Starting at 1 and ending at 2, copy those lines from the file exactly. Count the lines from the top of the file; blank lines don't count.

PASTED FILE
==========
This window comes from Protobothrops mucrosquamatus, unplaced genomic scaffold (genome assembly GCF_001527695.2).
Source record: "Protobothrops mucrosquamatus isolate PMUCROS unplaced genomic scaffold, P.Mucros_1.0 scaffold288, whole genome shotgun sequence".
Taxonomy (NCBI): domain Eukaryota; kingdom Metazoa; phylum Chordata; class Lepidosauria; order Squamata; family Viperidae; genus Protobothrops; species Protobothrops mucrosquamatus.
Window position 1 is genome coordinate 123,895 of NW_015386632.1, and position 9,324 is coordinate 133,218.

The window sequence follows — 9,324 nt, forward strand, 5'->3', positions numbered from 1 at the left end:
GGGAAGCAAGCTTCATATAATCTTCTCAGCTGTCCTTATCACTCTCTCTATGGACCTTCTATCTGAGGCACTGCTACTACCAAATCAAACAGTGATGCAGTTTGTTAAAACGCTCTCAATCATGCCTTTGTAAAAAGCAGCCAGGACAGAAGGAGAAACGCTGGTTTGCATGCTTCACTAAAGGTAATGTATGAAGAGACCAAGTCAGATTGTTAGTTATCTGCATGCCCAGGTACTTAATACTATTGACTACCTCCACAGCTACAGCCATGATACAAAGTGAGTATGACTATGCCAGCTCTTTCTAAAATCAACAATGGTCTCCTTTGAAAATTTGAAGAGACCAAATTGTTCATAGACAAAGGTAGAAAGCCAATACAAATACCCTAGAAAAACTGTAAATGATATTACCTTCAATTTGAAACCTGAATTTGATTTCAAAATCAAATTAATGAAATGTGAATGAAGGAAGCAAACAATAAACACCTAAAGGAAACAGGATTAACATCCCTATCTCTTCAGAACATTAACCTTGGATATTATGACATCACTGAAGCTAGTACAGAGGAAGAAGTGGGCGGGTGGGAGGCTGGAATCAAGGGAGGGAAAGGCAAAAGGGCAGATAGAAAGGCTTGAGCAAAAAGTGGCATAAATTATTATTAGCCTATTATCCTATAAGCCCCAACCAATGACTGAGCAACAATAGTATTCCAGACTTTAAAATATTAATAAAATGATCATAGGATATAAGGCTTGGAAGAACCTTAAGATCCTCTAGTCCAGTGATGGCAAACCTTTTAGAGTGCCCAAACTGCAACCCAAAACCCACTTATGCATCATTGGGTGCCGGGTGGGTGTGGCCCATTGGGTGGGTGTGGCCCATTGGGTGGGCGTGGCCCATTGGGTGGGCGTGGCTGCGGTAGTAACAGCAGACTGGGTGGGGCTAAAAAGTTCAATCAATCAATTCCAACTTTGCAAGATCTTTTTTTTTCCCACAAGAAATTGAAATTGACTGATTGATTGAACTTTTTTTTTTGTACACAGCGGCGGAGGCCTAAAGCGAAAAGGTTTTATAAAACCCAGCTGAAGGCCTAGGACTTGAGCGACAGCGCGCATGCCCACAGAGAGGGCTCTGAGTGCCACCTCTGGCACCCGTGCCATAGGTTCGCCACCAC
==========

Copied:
This window comes from Protobothrops mucrosquamatus, unplaced genomic scaffold (genome assembly GCF_001527695.2).
Source record: "Protobothrops mucrosquamatus isolate PMUCROS unplaced genomic scaffold, P.Mucros_1.0 scaffold288, whole genome shotgun sequence".